The reported information was analysed for ownership distribution in line with meaningful economic participation by identifiable beneficiaries. This shows that 67% (22% weighted), 49% (28% weighted) and 38% (44% weighted) of mining right holders did not consider mineworkers (ESOPs), communities and BEE entrepreneurs respectively as their empowerment beneficiaries.
- Housing and Living conditions
To achieve the target for 2014, right holders with hostels are required to achieve reduction in occupancy rates and conversion of hostels to family units.
The reported data showed that overall, 45% of mining right holders did not meet the target for improving the living conditions of the mineworkers by either reducing occupancy rate to one person per room or converting hostels to family units.
- Procurement and enterprise development
Against a 2014 target of 40% expenditure of capital goods from BEE Entities, 60.4% (17.9% weighted) did not meet the target.
With respect to procurement of services from BEE entities, 66.8% (35.1%) of the industry did not meet the 2014 target of 70%.
On procuring consumables from BEE entities, 40% (14.8% weighted) of the industry did not meet the 2014 target of 50%.
Contribution of Multi-National supplier companies towards a Social Fund
Against a 2014 target of contribution of 0.5% of revenue generated by multi-national suppliers from procurement of goods and services from South Africa’s mining industry, 96.7% (85.1% weighted) of the industry failed to make necessary provisions to meet this target.
- Employment Equity
Analysis of the reported aggregated information shows that the mining industry exceeded the 40% target set to be achieved by 2014 in the different functional categories.
However, the industry remains dominated by White males in key management and strategic levels of the industry.
Prior to the introduction of the Mining Charter, female representation in the mining industry was insignificant. The 2004 Mining Charter set a target of 10% for women in mining by 2009, and the actual representation of women in mining achieved 6% at that time. The overall representation of women across all functional categories has increased to 14.7% by 2014.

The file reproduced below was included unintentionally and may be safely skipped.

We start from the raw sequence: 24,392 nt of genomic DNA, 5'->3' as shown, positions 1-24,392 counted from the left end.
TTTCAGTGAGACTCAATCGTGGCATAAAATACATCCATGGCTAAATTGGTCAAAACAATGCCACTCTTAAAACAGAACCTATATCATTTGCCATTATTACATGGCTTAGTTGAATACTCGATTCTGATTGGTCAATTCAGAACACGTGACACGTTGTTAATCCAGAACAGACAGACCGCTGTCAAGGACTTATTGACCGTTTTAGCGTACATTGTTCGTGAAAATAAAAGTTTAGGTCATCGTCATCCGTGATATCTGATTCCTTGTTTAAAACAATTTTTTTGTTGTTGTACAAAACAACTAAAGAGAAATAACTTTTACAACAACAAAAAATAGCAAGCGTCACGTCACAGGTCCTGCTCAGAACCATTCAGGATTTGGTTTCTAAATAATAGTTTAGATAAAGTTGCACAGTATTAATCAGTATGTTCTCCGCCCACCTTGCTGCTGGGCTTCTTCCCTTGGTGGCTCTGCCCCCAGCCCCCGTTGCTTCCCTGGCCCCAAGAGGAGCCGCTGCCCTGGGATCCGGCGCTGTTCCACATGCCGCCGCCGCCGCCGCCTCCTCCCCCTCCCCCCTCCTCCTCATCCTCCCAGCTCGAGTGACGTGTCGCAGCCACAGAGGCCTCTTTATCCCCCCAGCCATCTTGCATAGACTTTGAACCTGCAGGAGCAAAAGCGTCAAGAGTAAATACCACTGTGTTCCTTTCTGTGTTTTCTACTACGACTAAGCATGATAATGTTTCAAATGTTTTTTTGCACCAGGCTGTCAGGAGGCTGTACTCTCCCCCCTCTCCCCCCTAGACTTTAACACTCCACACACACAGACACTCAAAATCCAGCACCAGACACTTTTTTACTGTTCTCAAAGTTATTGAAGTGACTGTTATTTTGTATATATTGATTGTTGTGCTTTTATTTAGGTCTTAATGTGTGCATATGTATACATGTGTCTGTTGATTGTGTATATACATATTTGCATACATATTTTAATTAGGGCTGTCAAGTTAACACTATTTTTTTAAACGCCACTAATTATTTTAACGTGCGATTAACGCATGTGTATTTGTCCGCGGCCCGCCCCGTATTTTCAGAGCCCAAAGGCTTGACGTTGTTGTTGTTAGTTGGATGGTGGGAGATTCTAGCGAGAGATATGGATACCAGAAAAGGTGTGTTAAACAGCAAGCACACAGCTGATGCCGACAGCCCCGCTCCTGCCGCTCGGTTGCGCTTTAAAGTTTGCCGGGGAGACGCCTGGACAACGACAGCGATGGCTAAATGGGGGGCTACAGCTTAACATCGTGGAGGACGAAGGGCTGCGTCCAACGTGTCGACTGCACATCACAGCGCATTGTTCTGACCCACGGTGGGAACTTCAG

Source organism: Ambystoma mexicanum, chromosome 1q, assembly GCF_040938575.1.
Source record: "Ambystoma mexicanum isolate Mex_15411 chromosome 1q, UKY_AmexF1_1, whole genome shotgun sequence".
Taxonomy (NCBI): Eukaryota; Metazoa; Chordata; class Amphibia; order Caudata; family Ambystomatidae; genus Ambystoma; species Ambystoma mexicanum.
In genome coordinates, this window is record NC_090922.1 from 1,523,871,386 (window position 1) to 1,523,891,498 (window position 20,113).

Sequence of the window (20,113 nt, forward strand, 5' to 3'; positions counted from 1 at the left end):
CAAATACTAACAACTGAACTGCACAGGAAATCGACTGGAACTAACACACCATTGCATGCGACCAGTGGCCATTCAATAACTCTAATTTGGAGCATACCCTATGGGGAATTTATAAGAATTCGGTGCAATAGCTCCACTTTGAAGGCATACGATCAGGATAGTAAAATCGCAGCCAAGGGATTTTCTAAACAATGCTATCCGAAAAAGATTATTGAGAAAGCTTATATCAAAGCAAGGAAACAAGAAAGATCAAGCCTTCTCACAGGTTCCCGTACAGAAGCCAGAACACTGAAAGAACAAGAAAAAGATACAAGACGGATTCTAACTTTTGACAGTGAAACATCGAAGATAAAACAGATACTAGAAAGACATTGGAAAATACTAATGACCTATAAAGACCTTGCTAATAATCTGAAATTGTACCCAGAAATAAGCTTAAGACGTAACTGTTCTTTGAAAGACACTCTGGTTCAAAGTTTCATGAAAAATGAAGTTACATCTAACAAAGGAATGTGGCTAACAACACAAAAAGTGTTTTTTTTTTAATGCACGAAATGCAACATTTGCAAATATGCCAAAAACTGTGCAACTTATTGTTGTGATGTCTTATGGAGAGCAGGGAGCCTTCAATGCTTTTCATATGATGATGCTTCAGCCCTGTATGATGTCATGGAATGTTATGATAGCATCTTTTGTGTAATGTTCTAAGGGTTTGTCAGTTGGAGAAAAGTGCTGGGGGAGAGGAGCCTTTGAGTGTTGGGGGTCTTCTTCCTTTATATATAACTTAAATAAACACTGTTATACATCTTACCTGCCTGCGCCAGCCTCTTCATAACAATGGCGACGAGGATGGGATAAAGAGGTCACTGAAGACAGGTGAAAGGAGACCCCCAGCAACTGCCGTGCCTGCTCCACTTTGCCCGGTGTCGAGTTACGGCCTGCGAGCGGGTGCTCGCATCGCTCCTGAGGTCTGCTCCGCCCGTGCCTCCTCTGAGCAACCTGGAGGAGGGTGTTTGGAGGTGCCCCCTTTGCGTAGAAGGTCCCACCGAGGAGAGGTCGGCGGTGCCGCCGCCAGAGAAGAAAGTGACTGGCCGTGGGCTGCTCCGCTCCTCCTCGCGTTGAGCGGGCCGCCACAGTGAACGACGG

- Human Resources Development
The 2014 target of skills development investment is 5% of payroll (exclusive of the statutory skills development levy). In this regard, the reported data shows that 61.9% (43.1% weighted) of the right holders did not meet this target.
- Mine Community Development
The data shows that nationally, only 36% of mining right holders have met their set target on mine community development (MCD).
- Sustainable Development
Regarding implementation of approved Environmental Management Plans: 55.5% (51.4% weighted) of the right holders did not meet the target for implementation of EMPs as stipulated in the Charter.
On the implementation of Tripartite Action Plans (Health and Safety): 97.2% (98.4% weighted) of right-holders failed to fully meet the requisite levels of implementation.
A majority (65.5% unweighted; 84.2% weighted) of the right holders met and exceeded the target of utilising South African based research facilities, in line with the requirement for Sample Analysis in SA based research facilities.
The DMR has commenced its engagements with individual right holders who have failed to comply with the laws, and in terms of section 47 of the MPRDA, the necessary remedial steps must be taken.
Furthermore, the Department will communicate the assessment scores with all individual right holders.
The process of the declaratory order which was announced during the previous briefing will still proceed as previously determined, to allow the courts to pronounce on issues on which stakeholders did not agree – namely, the matter relating to ownership.
The Mining Charter will be amended this year, taking into account lessons learnt and the country’s long-term socio economic objectives.